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Letters: Improving LI power service

A Long Island Power Authority truck is among

A Long Island Power Authority truck is among those arriving to make repairs in Belle Harbor a couple of weeks after superstorm Sandy. (Nov. 12, 2012) Credit: AP

Newsday argues that privatizing the Long Island Power Authority would invite market forces to turn LIPA into a power company we can count on ["A good start to remake LIPA," Editorial, Jan. 8].

Market forces only exist where there is competition. Long Islanders have no other source of power to turn to. A private monopoly's obligation would be, first and foremost, to its own management's salaries and then to the stockholders.

With no competition, there would be no incentive to keep rates low, improve service or spend money on infrastructure before the next superstorm.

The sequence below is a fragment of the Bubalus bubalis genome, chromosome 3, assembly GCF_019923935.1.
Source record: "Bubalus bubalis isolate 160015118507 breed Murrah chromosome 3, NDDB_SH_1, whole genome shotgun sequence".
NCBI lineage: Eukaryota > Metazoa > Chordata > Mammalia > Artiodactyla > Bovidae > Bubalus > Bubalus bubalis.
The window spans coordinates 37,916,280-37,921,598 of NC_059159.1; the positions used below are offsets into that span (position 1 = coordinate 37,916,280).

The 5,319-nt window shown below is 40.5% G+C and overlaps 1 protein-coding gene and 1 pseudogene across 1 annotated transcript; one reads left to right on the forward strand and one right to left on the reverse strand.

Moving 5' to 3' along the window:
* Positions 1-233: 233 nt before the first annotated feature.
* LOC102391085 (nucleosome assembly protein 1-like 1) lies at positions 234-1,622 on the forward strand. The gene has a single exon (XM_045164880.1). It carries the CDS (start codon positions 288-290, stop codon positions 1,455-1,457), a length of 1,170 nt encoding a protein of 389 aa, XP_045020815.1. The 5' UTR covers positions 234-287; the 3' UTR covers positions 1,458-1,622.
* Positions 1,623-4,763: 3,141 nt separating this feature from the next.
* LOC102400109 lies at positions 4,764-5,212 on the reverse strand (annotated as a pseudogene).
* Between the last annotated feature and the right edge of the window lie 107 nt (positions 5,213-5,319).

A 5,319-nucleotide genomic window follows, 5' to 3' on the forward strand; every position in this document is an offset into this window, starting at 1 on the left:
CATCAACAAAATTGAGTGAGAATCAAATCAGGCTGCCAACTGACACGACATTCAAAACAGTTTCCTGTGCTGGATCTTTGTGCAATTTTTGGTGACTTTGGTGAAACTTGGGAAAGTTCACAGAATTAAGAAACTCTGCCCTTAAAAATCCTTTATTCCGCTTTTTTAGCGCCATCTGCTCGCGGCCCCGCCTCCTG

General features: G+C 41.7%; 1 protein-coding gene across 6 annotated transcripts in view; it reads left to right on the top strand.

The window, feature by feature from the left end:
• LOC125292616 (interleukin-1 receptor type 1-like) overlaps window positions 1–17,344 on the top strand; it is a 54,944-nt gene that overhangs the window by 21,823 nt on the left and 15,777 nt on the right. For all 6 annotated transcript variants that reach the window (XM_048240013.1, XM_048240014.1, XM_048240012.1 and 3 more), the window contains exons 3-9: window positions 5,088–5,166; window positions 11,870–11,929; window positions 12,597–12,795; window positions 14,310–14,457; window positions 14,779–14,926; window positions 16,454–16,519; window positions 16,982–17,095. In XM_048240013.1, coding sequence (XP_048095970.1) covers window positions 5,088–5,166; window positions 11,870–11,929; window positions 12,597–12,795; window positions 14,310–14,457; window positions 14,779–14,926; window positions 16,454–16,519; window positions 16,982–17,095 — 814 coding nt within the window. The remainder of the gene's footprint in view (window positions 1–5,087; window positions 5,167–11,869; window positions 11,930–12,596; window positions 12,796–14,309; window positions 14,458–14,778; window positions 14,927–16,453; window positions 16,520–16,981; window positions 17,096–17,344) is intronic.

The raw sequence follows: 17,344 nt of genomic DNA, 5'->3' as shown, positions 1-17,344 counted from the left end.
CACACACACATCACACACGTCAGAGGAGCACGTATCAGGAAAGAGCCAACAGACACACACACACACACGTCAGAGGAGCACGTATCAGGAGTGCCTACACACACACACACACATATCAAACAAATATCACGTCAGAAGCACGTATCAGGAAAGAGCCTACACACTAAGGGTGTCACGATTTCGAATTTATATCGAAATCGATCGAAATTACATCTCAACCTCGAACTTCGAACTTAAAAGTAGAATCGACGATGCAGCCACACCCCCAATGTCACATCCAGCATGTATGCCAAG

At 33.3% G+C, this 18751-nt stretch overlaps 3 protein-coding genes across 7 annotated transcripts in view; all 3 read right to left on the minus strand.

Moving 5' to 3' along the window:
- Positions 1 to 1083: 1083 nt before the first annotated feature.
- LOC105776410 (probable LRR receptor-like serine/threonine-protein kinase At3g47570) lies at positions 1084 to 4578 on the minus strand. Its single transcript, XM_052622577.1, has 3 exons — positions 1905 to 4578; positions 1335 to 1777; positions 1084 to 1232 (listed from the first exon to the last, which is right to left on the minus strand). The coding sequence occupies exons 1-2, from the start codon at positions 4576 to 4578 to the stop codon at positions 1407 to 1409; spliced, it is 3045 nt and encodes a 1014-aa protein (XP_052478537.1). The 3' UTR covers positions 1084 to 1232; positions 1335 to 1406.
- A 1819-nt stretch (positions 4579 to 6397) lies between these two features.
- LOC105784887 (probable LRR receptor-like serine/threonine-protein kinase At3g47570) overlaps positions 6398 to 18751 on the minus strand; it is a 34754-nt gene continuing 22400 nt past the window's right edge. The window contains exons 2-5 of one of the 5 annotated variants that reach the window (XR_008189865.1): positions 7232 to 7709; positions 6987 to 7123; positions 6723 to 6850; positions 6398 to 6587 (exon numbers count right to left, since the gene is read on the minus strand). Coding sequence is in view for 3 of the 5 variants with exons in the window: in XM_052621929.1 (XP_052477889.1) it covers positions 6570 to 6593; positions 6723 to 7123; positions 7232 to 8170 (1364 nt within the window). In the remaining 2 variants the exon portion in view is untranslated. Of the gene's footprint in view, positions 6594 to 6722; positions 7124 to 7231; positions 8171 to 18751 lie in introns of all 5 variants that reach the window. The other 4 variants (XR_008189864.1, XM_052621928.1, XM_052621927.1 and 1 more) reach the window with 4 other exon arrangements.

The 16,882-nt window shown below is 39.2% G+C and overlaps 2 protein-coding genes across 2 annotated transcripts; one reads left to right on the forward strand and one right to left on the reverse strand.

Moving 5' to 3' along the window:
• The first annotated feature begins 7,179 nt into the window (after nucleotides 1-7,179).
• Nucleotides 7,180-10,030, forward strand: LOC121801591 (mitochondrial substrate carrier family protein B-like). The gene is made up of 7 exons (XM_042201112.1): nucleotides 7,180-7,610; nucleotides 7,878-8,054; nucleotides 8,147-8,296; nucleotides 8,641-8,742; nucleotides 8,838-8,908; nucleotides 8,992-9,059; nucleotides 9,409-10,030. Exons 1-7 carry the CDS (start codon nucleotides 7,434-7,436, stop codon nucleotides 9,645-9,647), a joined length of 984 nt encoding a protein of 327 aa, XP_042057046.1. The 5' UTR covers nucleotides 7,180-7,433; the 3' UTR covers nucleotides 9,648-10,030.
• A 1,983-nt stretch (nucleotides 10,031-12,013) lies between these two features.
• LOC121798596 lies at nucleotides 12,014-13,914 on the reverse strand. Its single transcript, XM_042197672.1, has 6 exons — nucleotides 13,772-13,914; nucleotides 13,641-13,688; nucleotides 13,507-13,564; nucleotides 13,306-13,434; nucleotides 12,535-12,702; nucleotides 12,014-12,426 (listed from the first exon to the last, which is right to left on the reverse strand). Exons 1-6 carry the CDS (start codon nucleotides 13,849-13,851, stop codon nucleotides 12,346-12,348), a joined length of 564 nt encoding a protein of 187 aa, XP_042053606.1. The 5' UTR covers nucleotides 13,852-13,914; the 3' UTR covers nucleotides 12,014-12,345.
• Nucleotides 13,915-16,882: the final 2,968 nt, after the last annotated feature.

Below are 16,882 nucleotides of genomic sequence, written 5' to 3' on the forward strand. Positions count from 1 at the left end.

Robert Gerhardt, Huntington Station

A private utility was tried during the tenure of the Long Island Lighting Co. without success. In fact, the results were dismal.

Jerry LaForgia, Lynbrook

The writer of "Start burying power lines" [Letters, Dec. 20] believes underground lines would protect us from storms.

I live in the same town as the writer, and my development of 70 homes, built in 1994, has underground wires. However, half the homes lost power for 10 days after superstorm Sandy. Underground wires are not the answer.

Rhona Pincus, East Meadow